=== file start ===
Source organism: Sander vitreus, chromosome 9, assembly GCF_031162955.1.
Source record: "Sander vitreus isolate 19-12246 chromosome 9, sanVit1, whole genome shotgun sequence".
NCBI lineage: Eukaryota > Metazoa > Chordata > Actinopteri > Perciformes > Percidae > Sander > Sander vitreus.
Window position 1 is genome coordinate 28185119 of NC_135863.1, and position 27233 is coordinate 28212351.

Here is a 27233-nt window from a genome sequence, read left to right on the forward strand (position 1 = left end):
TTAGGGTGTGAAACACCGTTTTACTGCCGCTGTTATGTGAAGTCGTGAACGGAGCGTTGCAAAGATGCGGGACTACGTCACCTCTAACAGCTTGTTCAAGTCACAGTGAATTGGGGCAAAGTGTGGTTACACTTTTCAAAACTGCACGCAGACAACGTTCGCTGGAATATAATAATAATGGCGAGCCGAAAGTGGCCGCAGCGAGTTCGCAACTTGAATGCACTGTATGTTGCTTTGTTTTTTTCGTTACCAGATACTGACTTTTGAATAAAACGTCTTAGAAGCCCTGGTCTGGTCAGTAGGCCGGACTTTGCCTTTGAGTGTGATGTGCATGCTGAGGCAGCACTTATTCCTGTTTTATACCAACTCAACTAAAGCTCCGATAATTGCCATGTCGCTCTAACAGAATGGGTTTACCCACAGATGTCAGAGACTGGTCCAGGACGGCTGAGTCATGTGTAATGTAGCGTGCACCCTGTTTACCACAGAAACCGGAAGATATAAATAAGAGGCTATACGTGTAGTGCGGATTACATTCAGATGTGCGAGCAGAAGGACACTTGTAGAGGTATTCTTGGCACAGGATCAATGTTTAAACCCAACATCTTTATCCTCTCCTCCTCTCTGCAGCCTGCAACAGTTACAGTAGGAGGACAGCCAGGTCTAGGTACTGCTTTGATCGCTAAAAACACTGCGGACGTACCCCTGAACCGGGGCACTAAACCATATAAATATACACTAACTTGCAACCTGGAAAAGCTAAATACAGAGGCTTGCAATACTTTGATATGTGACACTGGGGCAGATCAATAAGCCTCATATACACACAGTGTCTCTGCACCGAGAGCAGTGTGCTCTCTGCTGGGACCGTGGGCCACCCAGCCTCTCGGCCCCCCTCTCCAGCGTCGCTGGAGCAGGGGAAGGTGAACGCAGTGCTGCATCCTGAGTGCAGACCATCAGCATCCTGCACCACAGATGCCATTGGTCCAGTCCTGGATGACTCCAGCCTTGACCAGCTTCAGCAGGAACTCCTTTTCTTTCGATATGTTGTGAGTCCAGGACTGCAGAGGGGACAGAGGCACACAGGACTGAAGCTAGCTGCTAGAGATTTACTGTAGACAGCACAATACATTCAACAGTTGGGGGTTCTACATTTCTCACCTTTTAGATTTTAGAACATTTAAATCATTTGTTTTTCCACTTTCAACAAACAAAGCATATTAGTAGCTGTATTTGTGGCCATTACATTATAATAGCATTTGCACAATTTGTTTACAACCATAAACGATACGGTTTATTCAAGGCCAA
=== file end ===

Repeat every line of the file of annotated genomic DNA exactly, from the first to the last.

Source organism: Sander vitreus, chromosome 9, assembly GCF_031162955.1.
Source record: "Sander vitreus isolate 19-12246 chromosome 9, sanVit1, whole genome shotgun sequence".
NCBI lineage: Eukaryota > Metazoa > Chordata > Actinopteri > Perciformes > Percidae > Sander > Sander vitreus.
Window position 1 is genome coordinate 28185119 of NC_135863.1, and position 27233 is coordinate 28212351.

Here is a 27233-nt window from a genome sequence, read left to right on the forward strand (position 1 = left end):
TTAGGGTGTGAAACACCGTTTTACTGCCGCTGTTATGTGAAGTCGTGAACGGAGCGTTGCAAAGATGCGGGACTACGTCACCTCTAACAGCTTGTTCAAGTCACAGTGAATTGGGGCAAAGTGTGGTTACACTTTTCAAAACTGCACGCAGACAACGTTCGCTGGAATATAATAATAATGGCGAGCCGAAAGTGGCCGCAGCGAGTTCGCAACTTGAATGCACTGTATGTTGCTTTGTTTTTTTCGTTACCAGATACTGACTTTTGAATAAAACGTCTTAGAAGCCCTGGTCTGGTCAGTAGGCCGGACTTTGCCTTTGAGTGTGATGTGCATGCTGAGGCAGCACTTATTCCTGTTTTATACCAACTCAACTAAAGCTCCGATAATTGCCATGTCGCTCTAACAGAATGGGTTTACCCACAGATGTCAGAGACTGGTCCAGGACGGCTGAGTCATGTGTAATGTAGCGTGCACCCTGTTTACCACAGAAACCGGAAGATATAAATAAGAGGCTATACGTGTAGTGCGGATTACATTCAGATGTGCGAGCAGAAGGACACTTGTAGAGGTATTCTTGGCACAGGATCAATGTTTAAACCCAACATCTTTATCCTCTCCTCCTCTCTGCAGCCTGCAACAGTTACAGTAGGAGGACAGCCAGGTCTAGGTACTGCTTTGATCGCTAAAAACACTGCGGACGTACCCCTGAACCGGGGCACTAAACCATATAAATATACACTAACTTGCAACCTGGAAAAGCTAAATACAGAGGCTTGCAATACTTTGATATGTGACACTGGGGCAGATCAATAAGCCTCATATACACACAGTGTCTCTGCACCGAGAGCAGTGTGCTCTCTGCTGGGACCGTGGGCCACCCAGCCTCTCGGCCCCCCTCTCCAGCGTCGCTGGAGCAGGGGAAGGTGAACGCAGTGCTGCATCCTGAGTGCAGACCATCAGCATCCTGCACCACAGATGCCATTGGTCCAGTCCTGGATGACTCCAGCCTTGACCAGCTTCAGCAGGAACTCCTTTTCTTTCGATATGTTGTGAGTCCAGGACTGCAGAGGGGACAGAGGCACACAGGACTGAAGCTAGCTGCTAGAGATTTACTGTAGACAGCACAATACATTCAACAGTTGGGGGTTCTACATTTCTCACCTTTTAGATTTTAGAACATTTAAATCATTTGTTTTTCCACTTTCAACAAACAAAGCATATTAGTAGCTGTATTTGTGGCCATTACATTATAATAGCATTTGCACAATTTGTTTACAACCATAAACGATACGGTTTATTCAAGGCCAA